The NESACS Blog
From the Northeastern Section of the ACS, focusing on career management and development
Categories:

Archives:
Meta:
November 2013
S M T W T F S
« Oct   Dec »
 12
3456789
10111213141516
17181920212223
24252627282930
11/11/13
Mentoring. Case Studies for Post-doc, Permanent and Entrepreneurial Positions
Filed under: Position Searching, Mentoring, First Year on Job
Posted by: site admin @ 5:49 pm

This might be a controversial entry describing what happened recently.

A hand full of situations of professionals who have asked for
specific mentoring assistance from me are shared.

HE WAS LISTENING ALL THE TIME IN SEEKING A POSITION
MM has a world of experience going for him.  He is a service
veteran who returned to graduate school and has finished his PhD
in materials science.  We worked hard on his public relations
documents and interviewing skills.

He told me when we met in June that he landed a full time position
in a government engineering facility. saying he was most comfortable
in the military environment.  I congratulated him on his achievement,
but offered my thoughts that he may find his career stifled.  If he was
happy, secure and challenged by what he was tasked to do, I was pleased
for him.

Speaking with one of his classmates, I learned that he was starting a
new assignment in the US PTO (patent and trademark office).  Now,
I was pleased.  He was listening–  landing one position in government
is like getting your foot in the door and other opportunities can open
up to you.

TECHNICAL SKILLS ALONE WILL NOT GET YOU A POSITION.
IN START UPS ESPECIALLY
AG asked if we could have a conversation about his start-up
venture.  He had formulated a good idea and was seeking advisers
and help getting started.  We agreed that he could pick me up at
the airport and discuss things over lunch. 

He made his “idea pitch” to me with enthusiasm, passion and promise.
He even asked for a small amount of follow up involvement.  Then,
I had to ask some “stinging questions.”  Does he have mentors in
the field?  which I learned from Tom Ashbrook’s podcast.  I asked AG
if he was planning to have a “board of advisers?”   While he did not
he thought it was a solid idea.

Did he have a timeline, first product innovation and a first customer
in mind that will shake out the bugs?  He and his collaborator had
initial notions and a start, but it is still in the formative stages.

Then, I asked for a business card.  He had one but it did not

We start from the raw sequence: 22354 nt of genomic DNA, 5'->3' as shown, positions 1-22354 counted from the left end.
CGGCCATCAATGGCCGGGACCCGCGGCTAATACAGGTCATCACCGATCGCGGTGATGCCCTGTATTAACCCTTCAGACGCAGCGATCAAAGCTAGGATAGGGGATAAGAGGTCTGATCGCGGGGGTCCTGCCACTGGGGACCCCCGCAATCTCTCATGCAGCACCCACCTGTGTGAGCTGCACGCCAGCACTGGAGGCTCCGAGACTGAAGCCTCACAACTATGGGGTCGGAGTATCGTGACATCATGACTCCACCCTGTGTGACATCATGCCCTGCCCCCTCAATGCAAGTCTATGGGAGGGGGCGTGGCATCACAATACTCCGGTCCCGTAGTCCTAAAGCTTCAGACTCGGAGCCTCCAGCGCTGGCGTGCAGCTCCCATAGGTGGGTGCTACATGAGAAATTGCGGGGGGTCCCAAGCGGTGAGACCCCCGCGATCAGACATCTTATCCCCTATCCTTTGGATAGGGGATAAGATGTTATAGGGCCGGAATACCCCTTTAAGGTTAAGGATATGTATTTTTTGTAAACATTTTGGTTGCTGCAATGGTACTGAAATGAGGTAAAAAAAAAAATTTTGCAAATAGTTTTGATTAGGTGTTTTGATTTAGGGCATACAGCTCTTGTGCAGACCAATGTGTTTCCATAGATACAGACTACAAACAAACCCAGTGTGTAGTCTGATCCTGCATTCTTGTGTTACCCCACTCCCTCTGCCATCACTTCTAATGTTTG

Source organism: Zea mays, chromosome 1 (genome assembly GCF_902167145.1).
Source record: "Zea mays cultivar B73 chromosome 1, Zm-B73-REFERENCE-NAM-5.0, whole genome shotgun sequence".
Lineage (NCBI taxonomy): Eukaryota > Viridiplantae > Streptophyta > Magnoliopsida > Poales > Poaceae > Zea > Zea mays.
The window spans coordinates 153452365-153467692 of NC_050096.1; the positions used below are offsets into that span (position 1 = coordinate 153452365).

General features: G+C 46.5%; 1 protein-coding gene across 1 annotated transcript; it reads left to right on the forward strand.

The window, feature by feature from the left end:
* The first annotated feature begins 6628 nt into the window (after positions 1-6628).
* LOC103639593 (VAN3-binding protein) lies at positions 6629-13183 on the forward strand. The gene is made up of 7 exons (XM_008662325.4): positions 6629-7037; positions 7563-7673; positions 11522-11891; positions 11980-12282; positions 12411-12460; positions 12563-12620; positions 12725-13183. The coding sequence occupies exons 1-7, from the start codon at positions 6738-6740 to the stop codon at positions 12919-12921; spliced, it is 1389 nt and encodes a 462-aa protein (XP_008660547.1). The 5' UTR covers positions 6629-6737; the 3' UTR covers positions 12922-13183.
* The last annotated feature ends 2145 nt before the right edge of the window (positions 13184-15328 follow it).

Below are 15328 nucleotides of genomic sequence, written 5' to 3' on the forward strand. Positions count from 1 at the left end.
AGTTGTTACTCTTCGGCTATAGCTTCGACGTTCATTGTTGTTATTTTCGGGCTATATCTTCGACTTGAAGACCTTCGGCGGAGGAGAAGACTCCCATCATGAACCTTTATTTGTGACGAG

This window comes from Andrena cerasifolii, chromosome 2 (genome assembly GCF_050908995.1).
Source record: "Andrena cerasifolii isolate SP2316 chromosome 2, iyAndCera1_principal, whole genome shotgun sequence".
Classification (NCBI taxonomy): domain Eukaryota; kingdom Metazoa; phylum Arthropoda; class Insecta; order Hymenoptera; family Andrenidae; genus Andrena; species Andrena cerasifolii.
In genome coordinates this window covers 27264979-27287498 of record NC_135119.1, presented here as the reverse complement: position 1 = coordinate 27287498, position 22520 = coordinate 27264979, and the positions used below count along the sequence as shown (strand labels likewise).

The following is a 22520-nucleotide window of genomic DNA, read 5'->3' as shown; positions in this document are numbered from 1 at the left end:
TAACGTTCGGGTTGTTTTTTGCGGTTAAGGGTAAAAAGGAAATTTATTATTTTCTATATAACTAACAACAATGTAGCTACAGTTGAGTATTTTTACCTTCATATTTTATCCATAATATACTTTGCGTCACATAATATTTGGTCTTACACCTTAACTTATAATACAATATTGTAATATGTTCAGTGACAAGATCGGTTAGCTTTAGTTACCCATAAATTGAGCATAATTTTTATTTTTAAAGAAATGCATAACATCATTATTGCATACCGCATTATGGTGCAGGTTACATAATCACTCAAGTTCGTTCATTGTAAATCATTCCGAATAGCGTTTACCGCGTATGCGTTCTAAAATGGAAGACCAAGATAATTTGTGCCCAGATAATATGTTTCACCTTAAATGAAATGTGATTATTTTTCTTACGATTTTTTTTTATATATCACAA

describe what he and his business can do for customers.  Then,
we reviewed his personal performance–listening skills, body
language, small talk, willingness to ‘go the extra mile’ and more.

AG is technically skilled.  Technical skills alone do not get
you the job
or assignment.  So, my role as a mentor was to
provide honest, objective feedback.  His role was to assess
it and provide appropriate follow-up.  It should involve three
elements
 1- donor motives;  were my motives in his interest?
 2- idea merit;  what was the merit of each point.  Did he note
and create a strong plan to follow up and execute?
 3- response;  what will emerge from the ideas  and assessment
yielding productive results.

My future involvement will depend on how well he responds.  If
he only comes back with items he wished for me to do, it may
take a long time to respond.  If he creates a “punch-list” in
project management lingo– mentors, board of advisers, first
customer, first product, business card and such, in addition to his
request, the connection was made.

Speaking with a mentor is a two way street.  Communication is essential.

FOR A POST DOC, CHOOSE A “ROCK STAR”, DO YOUR
HOMEWORK AND KNOW YOUR CONTACTS REPRESENT
YOUR FIRST PROFESSIONAL ASSIGNMENT.
Several people seek help figuring out what they will do next.
None want to follow an academic path and each is in a
different technical field. 

So, we work on identifying their “target rock stars” that will
enable them to land their desired position.  Once they have their
list we reduce it down to their top three and work on each one
separately by revising their master resume into their targeted
working document.  Then hard work goes into making an initial
contact, through a common associate, at a meeting, through
their graduate PI, or other “warm” connection.  Followed by
a winning cover letter of request.

As we have mentioned before, special considerations need
to be incorporated into this letter, revealing what you seek,
that you have read and benefited from his/her work, that you
have ideas of your own, and that you would be willing to
write proposals for funding.
  It is not going to be successful
if you cut and paste something someone else has written.
It needs to be authentic.

This role of mentor I sense is different than the student’s
perspective
of a mentor.

comments (0)